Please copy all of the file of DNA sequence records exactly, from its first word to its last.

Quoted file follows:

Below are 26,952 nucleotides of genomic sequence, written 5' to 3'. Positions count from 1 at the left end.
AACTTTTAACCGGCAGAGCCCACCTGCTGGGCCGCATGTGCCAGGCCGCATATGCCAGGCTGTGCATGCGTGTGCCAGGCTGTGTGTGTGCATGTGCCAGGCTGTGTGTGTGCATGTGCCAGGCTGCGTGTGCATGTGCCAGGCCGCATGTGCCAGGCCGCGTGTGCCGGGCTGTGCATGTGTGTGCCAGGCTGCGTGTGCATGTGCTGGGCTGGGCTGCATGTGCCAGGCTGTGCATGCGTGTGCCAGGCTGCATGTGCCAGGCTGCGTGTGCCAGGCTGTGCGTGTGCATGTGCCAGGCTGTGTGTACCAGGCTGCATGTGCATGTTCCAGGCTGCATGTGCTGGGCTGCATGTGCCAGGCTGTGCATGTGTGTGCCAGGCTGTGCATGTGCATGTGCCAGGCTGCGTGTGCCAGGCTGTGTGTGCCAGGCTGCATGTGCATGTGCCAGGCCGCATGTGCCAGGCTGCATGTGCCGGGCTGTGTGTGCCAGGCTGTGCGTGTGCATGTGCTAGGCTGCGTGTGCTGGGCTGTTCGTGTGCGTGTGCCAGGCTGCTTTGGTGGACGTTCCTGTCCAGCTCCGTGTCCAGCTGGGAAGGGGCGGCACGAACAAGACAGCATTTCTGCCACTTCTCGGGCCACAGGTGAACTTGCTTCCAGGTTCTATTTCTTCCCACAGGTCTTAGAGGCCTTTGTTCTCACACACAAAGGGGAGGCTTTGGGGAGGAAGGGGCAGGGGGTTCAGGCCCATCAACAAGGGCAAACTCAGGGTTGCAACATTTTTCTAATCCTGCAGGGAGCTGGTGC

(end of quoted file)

Below are 26,952 nucleotides of genomic sequence, written 5' to 3'. Positions count from 1 at the left end.
AACTTTTAACCGGCAGAGCCCACCTGCTGGGCCGCATGTGCCAGGCCGCATATGCCAGGCTGTGCATGCGTGTGCCAGGCTGTGTGTGTGCATGTGCCAGGCTGTGTGTGTGCATGTGCCAGGCTGCGTGTGCATGTGCCAGGCCGCATGTGCCAGGCCGCGTGTGCCGGGCTGTGCATGTGTGTGCCAGGCTGCGTGTGCATGTGCTGGGCTGGGCTGCATGTGCCAGGCTGTGCATGCGTGTGCCAGGCTGCATGTGCCAGGCTGCGTGTGCCAGGCTGTGCGTGTGCATGTGCCAGGCTGTGTGTACCAGGCTGCATGTGCATGTTCCAGGCTGCATGTGCTGGGCTGCATGTGCCAGGCTGTGCATGTGTGTGCCAGGCTGTGCATGTGCATGTGCCAGGCTGCGTGTGCCAGGCTGTGTGTGCCAGGCTGCATGTGCATGTGCCAGGCCGCATGTGCCAGGCTGCATGTGCCGGGCTGTGTGTGCCAGGCTGTGCGTGTGCATGTGCTAGGCTGCGTGTGCTGGGCTGTTCGTGTGCGTGTGCCAGGCTGCTTTGGTGGACGTTCCTGTCCAGCTCCGTGTCCAGCTGGGAAGGGGCGGCACGAACAAGACAGCATTTCTGCCACTTCTCGGGCCACAGGTGAACTTGCTTCCAGGTTCTATTTCTTCCCACAGGTCTTAGAGGCCTTTGTTCTCACACACAAAGGGGAGGCTTTGGGGAGGAAGGGGCAGGGGGTTCAGGCCCATCAACAAGGGCAAACTCAGGGTTGCAACATTTTTCTAATCCTGCAGGGAGCTGGTGC